It began with a sprint out of the gate with four exciting and well-played victories, but sputtered last night with bad pitching, spotty defense and no hitting, just like it was 50 years ago.

But, it’s not 1962 anymore. The Mets have a new stadium and aren’t playing in the rundown Polo Grounds. Those Mets weren’t expected to be good, or even compete. Today’s Mets must compete, and in New York, that means winning.

 

Feb 13

Had a rough weekend.

Good afternoon folks. I was away for the weekend, but not by design as I was hospitalized.

I was in Westchester for an appointment when I fainted and was taken to the hospital by ambulance. I was crouching at the time on my cell phone, and when I stood up I got lightheaded and collapsed. When I came to, somebody had stolen my phone. There’s got to be a special section in hell for that guy.

Tests came back negative and I was released after staying overnight, but it was a wake-up call nonetheless. They couldn’t pinpoint the problem. Maybe just a freak thing, but it scared the hell out of me. When you wake up in a hallway and not know where you are, it is scary. I’m lucky they didn’t find anything serious, or it happened when I was driving.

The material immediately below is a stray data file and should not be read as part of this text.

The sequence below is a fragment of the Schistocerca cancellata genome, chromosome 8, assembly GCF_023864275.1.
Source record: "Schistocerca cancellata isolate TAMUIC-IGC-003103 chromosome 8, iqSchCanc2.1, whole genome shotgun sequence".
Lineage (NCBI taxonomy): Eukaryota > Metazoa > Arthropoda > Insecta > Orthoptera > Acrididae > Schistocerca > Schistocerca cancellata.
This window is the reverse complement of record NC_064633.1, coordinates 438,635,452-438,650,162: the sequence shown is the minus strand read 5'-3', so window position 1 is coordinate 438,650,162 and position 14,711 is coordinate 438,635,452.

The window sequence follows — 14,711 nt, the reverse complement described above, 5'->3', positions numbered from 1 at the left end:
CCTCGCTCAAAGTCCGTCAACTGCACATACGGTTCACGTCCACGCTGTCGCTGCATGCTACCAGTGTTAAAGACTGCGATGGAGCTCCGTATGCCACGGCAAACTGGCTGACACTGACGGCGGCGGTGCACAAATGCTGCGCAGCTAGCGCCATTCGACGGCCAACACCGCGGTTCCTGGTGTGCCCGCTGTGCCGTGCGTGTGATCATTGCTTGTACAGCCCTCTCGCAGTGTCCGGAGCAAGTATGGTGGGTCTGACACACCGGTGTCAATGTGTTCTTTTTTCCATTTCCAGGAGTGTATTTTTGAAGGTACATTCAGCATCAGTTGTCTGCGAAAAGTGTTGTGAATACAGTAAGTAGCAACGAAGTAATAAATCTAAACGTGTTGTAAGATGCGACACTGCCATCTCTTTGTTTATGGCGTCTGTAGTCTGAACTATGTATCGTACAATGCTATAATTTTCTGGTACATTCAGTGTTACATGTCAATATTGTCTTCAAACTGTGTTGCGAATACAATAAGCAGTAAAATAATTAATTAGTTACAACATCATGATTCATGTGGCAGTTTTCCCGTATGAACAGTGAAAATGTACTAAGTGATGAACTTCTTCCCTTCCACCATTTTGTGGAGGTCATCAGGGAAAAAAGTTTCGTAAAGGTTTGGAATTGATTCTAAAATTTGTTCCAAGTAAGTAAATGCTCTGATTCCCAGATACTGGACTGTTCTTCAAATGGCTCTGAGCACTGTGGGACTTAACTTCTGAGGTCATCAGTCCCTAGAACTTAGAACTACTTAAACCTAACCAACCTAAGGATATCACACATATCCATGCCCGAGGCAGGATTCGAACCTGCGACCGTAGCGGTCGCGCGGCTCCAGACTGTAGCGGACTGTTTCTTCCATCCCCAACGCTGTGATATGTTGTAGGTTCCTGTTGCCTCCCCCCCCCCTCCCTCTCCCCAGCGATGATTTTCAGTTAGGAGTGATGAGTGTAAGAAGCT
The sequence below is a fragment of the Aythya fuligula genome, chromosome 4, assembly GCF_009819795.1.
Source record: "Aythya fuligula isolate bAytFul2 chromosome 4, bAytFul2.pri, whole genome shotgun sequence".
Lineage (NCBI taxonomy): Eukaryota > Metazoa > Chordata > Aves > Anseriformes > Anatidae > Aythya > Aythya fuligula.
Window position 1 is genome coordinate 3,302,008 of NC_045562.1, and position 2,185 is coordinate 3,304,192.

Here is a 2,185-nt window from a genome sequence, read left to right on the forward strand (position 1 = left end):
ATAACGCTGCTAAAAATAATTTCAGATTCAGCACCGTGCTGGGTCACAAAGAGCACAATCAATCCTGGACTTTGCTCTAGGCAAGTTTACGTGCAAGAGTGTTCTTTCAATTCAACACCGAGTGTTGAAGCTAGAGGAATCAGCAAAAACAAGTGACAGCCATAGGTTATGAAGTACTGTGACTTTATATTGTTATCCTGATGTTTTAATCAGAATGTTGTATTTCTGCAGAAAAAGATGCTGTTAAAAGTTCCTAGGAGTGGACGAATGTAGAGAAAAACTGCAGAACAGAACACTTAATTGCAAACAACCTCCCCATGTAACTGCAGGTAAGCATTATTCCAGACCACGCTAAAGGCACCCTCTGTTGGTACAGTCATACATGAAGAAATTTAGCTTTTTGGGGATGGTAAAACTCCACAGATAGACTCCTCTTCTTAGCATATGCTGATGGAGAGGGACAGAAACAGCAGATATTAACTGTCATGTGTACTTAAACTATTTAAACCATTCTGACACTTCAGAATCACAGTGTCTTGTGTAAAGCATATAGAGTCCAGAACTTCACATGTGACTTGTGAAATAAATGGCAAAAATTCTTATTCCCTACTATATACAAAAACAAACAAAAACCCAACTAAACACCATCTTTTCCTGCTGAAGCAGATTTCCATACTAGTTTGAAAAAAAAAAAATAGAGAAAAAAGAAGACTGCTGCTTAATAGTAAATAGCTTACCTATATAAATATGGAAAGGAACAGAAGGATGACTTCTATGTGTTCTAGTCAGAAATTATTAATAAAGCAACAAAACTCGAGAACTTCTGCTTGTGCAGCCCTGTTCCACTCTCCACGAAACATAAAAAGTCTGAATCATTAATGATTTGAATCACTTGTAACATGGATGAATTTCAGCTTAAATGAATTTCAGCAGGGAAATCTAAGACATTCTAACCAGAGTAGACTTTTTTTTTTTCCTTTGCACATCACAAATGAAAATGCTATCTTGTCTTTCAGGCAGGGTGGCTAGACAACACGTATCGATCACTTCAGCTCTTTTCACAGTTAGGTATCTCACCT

I think about all the traveling I’ve done and how may nights I’ve been in a strange hotel. Lucky I wasn’t in some city halfway across the country.

When you’re in a hospital bed, you have time for a lot of thinking. You can’t sleep because they wake you up every two hours to take blood or test your blood pressure. And, the lights are always on and the nurses’ station is always noisy.

I thought about a lot of things, with the upcoming baseball season among them. I am working on a book I hope will be completed by the end of the season. I plan to be out at Citi Field a lot this summer working on several writing projects.  I also hope to do a lot of game stories for an Internet outlet. Looking forward to it.

Would rather be traveling full time, but I’m happy covering baseball nonetheless. It has been in my blood for a long time.